A field guide to children’s stuff

There is a mom I know who is so perfect that I sometimes imagine kneeling at her feet while she told me – and it wouldn’t just be me, because I’m not the only one who has noticed how good she is – how on earth she gets it done.

This woman – lets call her Trina – has five impeccably dressed children, one long haired dog, an immaculate house and is probably a size double zero. I want to go to the church of Trina, but that doesn’t exist.

I could make a joke and say that it must be she doesn’t sleep (she doesn’t) or that she either needs or has found some sort of medication (the jury’s out on that one). But she has let slip a few gems, and in trying to be like Trina, I’ve learned a few myself. I’d like to share

Anything blue will stain – Play Doh, markers, paint, sometimes even construction paper. Be really careful with it! I don’t know why – maybe it is because blue dyes were originally from the indigo plant, which washes out easily, so the dye is transferring (kind of like with jeans). Do not leave a toddler with blue Play Doh, or you will have blue handprints all over the house

Beware the boasting of many pieces. You would think that toys – puzzles, Legos, rainbow looms and the like – would downplay the fact that they have so many pieces in their packaging. Maybe you need to be Trina to know that if you have 1000 rubber bands, there will be one bracelet and 950 rubber bands floating around the house ad-nauseum. Whenever I see a little oval on the front of a package that says “Over (insert three or four digit number here) pieces,” I have a Pavlovian reaction and put it down. I won’t even buy multi-piece sets for friends. Of course, there are your Lego sets and such, which really do revolve around having lots of pieces, and for those you need a special system. But why not just buy those etch a sketch type self contained one piece toys instead

A place for everything and everything in it’s place. Duh! But it can’t be said enough how much easier it is to keep things clean when they have a place to go. Bins, bins and more bins I say. Keep like things together and explain to your kids that if they keep all their Littlest Pet Shops together, they’ll have more fun playing with them next time. Then look away as they roll their eyes

Storage. Sing it like the Sega jingle

Clothes – As kids outgrow their clothes, or when the seasons begin to change, it is really helpful to have a bin in their closet to put clothes that are not in use. Then you can cycle those clothes out and you don’t have a big job organizing hand-me-downs by size. I used to fantasize that I would have an attic full of dressers and just store the clothes in drawers until they were needed again. If you have the space and inclination to do that, I would love to see those pictures!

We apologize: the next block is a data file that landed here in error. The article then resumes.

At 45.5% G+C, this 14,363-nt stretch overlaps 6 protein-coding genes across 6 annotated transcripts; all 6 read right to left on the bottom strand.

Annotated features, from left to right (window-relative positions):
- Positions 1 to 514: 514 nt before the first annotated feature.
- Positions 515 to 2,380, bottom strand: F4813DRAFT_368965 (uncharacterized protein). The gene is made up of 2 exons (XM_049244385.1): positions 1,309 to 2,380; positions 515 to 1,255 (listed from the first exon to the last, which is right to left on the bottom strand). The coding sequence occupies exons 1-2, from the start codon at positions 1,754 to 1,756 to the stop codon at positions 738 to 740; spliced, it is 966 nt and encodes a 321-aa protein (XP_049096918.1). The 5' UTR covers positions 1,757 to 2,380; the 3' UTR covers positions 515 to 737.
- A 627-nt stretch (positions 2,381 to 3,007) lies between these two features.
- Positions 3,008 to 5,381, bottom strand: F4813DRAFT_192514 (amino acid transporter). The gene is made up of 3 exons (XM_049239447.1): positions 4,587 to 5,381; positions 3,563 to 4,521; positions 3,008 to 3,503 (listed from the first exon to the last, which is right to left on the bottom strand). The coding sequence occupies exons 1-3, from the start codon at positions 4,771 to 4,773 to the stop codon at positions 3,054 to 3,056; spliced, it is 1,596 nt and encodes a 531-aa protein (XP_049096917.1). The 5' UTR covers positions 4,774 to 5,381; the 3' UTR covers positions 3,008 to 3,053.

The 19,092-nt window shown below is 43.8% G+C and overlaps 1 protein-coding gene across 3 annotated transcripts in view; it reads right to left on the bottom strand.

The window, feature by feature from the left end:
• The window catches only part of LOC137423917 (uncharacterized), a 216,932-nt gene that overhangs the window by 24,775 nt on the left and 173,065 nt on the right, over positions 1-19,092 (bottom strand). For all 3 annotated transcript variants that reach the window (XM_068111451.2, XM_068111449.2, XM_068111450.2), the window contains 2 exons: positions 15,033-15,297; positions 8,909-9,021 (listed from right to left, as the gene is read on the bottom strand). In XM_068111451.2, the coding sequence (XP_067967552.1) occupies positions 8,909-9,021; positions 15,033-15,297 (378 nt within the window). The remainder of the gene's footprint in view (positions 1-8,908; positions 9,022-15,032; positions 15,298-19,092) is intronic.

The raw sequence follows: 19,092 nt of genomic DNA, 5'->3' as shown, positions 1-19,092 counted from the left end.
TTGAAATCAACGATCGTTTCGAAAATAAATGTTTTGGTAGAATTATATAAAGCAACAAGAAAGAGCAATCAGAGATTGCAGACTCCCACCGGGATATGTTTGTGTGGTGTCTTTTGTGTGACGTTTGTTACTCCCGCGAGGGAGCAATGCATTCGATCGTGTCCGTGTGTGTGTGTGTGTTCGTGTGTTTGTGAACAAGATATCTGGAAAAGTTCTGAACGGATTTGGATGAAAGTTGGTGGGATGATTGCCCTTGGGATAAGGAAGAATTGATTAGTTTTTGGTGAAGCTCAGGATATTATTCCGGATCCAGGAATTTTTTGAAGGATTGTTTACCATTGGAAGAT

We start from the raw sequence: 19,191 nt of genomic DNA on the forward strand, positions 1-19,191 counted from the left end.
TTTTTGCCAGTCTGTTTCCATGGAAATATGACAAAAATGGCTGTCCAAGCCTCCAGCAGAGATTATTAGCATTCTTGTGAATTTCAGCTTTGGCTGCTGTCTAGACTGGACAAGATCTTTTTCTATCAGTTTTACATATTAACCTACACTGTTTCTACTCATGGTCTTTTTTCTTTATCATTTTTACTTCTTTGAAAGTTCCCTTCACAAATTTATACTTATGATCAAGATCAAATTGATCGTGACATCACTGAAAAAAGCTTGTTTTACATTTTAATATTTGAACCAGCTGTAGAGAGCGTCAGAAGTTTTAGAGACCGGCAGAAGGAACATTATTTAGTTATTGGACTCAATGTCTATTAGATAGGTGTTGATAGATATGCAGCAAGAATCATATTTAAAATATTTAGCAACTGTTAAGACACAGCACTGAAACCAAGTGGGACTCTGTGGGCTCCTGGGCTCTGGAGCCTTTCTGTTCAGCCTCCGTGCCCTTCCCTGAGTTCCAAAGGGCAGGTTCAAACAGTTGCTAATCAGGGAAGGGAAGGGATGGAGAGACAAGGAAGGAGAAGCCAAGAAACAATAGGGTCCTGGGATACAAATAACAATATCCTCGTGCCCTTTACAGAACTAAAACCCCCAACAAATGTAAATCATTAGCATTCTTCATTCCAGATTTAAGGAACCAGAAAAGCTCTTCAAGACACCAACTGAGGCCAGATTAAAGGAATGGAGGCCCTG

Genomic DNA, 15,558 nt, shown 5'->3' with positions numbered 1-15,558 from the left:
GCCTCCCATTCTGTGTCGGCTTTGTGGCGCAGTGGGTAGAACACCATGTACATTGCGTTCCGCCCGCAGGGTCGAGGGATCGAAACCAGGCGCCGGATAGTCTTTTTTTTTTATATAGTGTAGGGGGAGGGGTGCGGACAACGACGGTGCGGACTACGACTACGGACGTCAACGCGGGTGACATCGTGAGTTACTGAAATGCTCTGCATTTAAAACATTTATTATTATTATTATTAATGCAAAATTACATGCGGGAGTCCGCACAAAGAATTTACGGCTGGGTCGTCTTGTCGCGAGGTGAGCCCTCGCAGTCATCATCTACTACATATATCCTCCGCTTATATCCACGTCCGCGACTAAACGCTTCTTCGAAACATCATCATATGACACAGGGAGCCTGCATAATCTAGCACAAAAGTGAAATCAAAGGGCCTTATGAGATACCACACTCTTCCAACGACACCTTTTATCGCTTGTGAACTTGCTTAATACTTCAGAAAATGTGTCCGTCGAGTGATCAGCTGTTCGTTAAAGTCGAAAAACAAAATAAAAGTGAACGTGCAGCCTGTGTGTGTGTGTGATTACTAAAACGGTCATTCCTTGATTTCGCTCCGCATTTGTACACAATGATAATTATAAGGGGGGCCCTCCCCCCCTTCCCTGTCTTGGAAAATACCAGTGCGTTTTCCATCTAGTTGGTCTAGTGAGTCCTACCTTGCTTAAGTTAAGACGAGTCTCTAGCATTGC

Stuffed Animals – How I dither about stuffed animals! I absolutely loved them when I was a kid and had maybe 30 of my own. I remember my mom complaining about them and being mystified. But now I have four children who each have at least 50, and we are overrun. I do gather up the ones they don’t seem to particularly care about periodically and put them in a big garbage bag in the basement for a holding period. And if I don’t hear about Mr. Stuffy or blue parrot for a few weeks, I donate them to my pediatrician or the local hospital or anywhere that will take them. If I didn’t, I imagine we’d be physically ejected from the house by the sheer mass of stuffed animals. We tried to stop getting them, but the given a choice of anything they could have, they will always go for the stuffed animal. They are truly lottery-winner-level thrilled when we win one on the boardwalk, and they do have a big collection that they really love and play with. Anyway, I’m pretty sure I’ve never seen a stuffed animal at Trina’s, but here is what we do with them: I have a net that was supposed to cover stuff and keep it in place in the back of my car. I got that and hung it on two hangers and voila – out of sight stuffed animal holder. I have seen similar ideas marketed as hammocks for stuffed animals in stores. A bin will also work for a smaller collection.

This post originally appeared at The Ill-Prepared Housewife.